In that time, RGVision Media grew. The company publishes a bi-monthly magazine, RGVision Magazine, and offers local businesses services like web design, social media management, marketing, and branding. The operation continues to grow, and so does the demand for RGVision Media’s very own space. It was time to move and to operate out of its very own facility.
The RGVision Media office will open this summer. Located in McAllen off South Bicentennial Boulevard and Austin Avenue, the space will open up to a sizeable openconcept coworking and professional space. There, coworking space members can work
at desks or lounge spaces. There will also be soundproof booths for tenants to take private calls. Offices will be available for rent if a specific business requires more space, and tenants will also have access to conference rooms. Puente hopes this space will provide business owners with a supportive community and the resources to generate growth.
The collaborative space will also have a coffee shop located inside for members and visitors. Other amenities include access to high-speed internet, printing facilities, monthly rent availability, and the unique opportunity to get support and resources to help their small business.
RGVision Magazine operations will be located at the far end of the building.
“As an entrepreneur, I’ve gone through many of the struggles that many small businesses have,” Puente said. “I started noticing a lot of businesses needing a lot more help in sales and marketing, but also need help in operations.”
Puente envisions the RGVision building becoming more than just a hub for small business and networking but a space that begins offering local businesses a roadmap that will allow them to succeed and maintain that successful track. Puente has an Executive MBA from the University of Texas Austin McCombs School of Business. The McCombs School of Business is ranked by U.S. News & World Report as the #1 business school in the state of Texas and 18 in the country. The two-year program has connected him with other executives from all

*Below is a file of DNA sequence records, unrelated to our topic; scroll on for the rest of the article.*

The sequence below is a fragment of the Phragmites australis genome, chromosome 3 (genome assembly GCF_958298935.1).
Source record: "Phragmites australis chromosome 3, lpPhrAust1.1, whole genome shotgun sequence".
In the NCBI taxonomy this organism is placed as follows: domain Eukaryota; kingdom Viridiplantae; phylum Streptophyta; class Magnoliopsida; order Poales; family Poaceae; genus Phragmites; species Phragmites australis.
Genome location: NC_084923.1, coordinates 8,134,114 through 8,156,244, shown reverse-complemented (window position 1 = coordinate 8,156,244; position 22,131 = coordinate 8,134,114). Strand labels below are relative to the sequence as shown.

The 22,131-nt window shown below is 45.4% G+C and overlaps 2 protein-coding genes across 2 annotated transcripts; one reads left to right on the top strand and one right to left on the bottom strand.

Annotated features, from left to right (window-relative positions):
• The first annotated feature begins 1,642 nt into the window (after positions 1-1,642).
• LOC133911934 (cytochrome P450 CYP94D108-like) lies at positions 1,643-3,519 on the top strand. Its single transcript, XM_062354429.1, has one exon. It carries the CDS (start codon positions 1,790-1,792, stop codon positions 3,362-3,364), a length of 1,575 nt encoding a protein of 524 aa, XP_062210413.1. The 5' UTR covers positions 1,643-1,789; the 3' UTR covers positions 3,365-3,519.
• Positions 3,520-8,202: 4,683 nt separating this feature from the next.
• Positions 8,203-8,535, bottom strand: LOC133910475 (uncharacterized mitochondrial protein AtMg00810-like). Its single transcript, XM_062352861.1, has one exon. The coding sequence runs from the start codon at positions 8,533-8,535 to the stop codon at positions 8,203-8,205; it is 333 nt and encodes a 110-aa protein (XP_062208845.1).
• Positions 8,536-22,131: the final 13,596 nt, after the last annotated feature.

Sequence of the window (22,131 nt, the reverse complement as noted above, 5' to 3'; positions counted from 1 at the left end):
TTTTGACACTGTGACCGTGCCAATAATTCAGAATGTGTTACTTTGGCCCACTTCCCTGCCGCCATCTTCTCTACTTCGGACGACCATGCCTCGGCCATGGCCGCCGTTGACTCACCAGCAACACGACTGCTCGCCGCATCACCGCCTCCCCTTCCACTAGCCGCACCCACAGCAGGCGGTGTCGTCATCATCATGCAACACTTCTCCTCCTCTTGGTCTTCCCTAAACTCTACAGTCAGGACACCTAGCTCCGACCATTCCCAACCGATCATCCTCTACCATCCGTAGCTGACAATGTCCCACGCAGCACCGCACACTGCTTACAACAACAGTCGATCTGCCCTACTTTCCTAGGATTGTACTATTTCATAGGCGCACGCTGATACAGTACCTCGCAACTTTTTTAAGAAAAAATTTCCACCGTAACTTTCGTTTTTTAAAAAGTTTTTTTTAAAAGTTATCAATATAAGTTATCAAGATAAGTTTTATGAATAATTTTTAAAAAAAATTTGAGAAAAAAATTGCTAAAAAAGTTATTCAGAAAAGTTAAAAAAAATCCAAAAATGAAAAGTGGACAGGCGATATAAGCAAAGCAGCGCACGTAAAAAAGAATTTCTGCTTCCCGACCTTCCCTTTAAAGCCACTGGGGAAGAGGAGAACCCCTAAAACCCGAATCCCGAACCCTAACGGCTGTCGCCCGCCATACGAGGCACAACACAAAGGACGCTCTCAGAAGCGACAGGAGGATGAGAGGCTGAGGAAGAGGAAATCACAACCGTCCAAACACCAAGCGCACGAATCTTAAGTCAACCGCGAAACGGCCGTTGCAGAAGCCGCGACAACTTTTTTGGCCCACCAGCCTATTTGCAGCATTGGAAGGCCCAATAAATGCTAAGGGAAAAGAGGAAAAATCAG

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over the country who have offered a unique perspective on business and also sparked the idea for the business space.
“You have all these individuals who are extremely accomplished and have had a major impact in their industry sectors,” Puente said. “I went to that program because I wanted to understand things like business valuation, and I wanted to be able to understand private equity and see how venture capitalists evaluate companies and how they negotiate. This program has given me the knowledge and skills to do that.”
This building is just the beginning of what Puente has planned. Puente has recently partnered with other professionals in the community, and the group has begun plans to create a private equity fund or a search fund. A search fund is a financial vehicle made up of private investors to help grow and support business owners and entrepreneurs. This unique fund allows investors to acquire a percentage of the business and help them make improvements in terms of financials, business operations, human resources, marketing, and in general, supporting the company and securing future success.
Plans have yet to be finalized for this fund, and more details will follow, but one sure
thing is the new RGVision Media building this summer. The media company will settle into its new home and open it up to other small businesses to grow and succeed.
“We’re hoping to launch the fund in 2024, but this building will be our first real headquarters,” Puente said. “People can gather right here in the middle and discuss their ideas with others.”
Standing in the shell space, with the ductwork exposed, and the office spaces framed by wood beams, Puente talked about the layout and the plans to build a stage where entrepreneurs could pitch their businesses to investors one day. He pointed at a space at the north end of the building that would be an art wall featuring inspirational and fun art to inspire those working there.
“I was scared when I started the publication because there’s a lot of unknowns, but you know, there’s this thing inside that tells you, ‘Hey, this is something that the area needs, this is what you need to do,’” Puente said.